How To Prune & Tie Up Tomato Plants

How To Prune & Tie Up Tomato Plants

If you have your own garden and you are growing tomatoes, you need to know how to take care of them. If you are growing them upright with stakes, you will need to prune them and tie them up so they are off the ground and easier to maintenance and harvest.

Homemade Tomato Ties

Homemade Tomato Ties

First, you need something to tie them up with. I use old socks, t-shirts, sweat pants, etc…anything that is a little stretchy. I cut the material into strips about an inch or so wide and 8 inches or so long. Long enough to go around the tomato and tomato stake and still be able to tie the ends together.

 

Finding The "Suckers"

Finding The “Suckers”

Then, you need to know how to prune your tomato plants before you tie them up. There will be several long stems, you need to pick two or three that you will make into the main stems…these will be the stems we leave on the plant and tie to the stake. So to prune your tomatoes, you will need to take the “suckers” off. Suckers are the stems that grow between the stems and branches of your tomatoes. It’s like a branch growing out of a branch.

Then, you just pick or cut the suckers off the plant. If you have not done this for a while, it may look like you’re cutting most of the stems off your tomatoes. But the whole purpose of taking off these suckers is to make your tomatoes produce larger, nicer fruit. You may not get as many tomatoes, but the tomatoes you get will be bigger, healthier, tastier and easier to find than if you just let your plants go. Pruning always your plants to put more effort into fewer fruit, you may get fewer fruit, but you may have more yield…if that makes sense.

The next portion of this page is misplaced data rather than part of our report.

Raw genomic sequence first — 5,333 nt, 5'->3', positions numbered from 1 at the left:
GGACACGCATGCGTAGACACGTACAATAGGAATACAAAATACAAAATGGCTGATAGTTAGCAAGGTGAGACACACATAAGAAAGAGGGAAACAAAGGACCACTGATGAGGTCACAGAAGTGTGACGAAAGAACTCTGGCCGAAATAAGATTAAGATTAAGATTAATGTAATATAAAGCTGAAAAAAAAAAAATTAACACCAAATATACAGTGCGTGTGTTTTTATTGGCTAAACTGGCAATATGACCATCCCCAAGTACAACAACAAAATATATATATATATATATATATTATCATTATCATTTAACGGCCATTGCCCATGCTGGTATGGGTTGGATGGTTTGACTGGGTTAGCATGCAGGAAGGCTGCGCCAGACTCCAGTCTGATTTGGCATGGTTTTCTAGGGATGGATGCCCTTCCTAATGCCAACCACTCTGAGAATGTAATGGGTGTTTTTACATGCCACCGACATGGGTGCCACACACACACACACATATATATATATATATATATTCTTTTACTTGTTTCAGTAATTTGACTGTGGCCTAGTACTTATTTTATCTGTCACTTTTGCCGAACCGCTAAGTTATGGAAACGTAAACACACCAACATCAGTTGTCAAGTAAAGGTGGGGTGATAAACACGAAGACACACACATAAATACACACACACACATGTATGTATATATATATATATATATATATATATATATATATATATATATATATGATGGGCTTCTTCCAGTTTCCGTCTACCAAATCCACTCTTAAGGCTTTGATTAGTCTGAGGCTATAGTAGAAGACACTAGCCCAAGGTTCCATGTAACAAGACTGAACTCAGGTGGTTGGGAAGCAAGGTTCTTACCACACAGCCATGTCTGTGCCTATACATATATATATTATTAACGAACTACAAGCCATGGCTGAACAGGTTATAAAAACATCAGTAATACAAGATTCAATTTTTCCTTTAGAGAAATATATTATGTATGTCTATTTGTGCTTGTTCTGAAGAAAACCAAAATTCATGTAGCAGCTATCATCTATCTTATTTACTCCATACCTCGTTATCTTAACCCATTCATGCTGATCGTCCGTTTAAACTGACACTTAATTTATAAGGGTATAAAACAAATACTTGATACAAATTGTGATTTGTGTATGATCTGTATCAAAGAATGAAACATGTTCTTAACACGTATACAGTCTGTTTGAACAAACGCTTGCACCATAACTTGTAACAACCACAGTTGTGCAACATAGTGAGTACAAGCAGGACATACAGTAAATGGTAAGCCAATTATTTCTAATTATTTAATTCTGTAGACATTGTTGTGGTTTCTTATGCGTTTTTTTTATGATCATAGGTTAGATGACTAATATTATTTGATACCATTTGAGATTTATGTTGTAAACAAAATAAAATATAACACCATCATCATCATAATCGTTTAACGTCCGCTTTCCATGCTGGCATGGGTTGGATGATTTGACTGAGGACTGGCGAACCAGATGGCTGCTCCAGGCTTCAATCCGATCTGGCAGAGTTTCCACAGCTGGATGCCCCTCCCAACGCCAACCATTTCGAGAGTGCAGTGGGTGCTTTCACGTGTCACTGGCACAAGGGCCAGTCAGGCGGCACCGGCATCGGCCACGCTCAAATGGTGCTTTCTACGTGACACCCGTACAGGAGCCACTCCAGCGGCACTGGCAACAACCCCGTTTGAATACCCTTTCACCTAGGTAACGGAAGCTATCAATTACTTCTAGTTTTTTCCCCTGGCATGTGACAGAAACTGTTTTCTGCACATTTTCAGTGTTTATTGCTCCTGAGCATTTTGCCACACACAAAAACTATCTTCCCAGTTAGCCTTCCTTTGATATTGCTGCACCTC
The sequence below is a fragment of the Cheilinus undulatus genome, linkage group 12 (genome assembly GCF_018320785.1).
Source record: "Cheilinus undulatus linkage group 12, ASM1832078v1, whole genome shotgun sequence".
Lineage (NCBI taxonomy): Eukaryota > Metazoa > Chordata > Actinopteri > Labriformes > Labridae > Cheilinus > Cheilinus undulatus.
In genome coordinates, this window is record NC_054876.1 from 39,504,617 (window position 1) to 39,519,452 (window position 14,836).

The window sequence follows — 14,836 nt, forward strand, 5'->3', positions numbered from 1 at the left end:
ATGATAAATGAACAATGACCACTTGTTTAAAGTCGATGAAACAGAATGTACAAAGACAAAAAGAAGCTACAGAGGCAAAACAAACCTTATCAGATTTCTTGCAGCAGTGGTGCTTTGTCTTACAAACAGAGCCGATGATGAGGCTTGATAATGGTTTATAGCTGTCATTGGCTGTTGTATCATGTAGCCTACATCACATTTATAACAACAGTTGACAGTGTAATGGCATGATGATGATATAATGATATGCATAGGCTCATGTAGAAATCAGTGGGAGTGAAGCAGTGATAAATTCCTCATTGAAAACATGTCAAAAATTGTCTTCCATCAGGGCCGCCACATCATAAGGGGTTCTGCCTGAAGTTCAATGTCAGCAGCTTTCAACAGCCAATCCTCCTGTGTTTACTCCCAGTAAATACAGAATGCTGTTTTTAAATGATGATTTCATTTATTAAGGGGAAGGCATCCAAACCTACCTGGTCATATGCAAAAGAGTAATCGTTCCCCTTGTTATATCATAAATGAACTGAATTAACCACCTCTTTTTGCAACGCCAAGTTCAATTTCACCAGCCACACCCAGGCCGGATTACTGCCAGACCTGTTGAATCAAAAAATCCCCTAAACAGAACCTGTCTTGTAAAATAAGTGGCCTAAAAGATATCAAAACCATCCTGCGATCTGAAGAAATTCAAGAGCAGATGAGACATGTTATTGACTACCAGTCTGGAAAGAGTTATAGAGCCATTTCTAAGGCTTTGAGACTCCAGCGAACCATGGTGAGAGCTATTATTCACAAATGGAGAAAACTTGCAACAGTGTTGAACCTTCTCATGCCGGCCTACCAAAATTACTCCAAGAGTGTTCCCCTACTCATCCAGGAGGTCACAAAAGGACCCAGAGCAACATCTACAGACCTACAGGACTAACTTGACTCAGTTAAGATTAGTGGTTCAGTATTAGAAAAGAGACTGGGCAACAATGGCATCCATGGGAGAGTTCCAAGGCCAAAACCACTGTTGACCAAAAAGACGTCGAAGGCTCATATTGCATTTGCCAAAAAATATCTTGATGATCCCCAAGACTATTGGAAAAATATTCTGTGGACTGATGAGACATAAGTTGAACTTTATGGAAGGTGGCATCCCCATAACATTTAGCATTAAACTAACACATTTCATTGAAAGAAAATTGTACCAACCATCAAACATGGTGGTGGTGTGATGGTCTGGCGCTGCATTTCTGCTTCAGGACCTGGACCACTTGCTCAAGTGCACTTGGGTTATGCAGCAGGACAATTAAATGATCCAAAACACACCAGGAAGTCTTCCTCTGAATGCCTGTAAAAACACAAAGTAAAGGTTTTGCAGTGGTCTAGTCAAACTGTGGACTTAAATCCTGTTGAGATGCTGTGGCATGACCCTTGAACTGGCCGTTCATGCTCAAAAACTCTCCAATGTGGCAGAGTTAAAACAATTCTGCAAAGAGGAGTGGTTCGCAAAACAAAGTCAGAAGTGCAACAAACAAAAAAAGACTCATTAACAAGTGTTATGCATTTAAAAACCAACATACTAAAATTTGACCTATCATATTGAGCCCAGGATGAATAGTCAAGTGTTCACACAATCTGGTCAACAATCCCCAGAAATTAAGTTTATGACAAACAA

Tying Up Your Tomatoes

Tying Up Your Tomatoes

After taking the suckers off and cleaning any bad leaves off your plant, you are ready to start tying. Start at the bottom and work your way up. After the initial tying, you will not need to tie the bottom again, just go up from where you left off the last time. Tie the stems snug, but not too tight, they still need to be able to get nutrients up the stem. If you tie them too tightly the stems may break or die.

When you get to the top, move on to the next plant. That’s all there is to it.

Let me know if you have any questions, it sounds more complicated then it really is!

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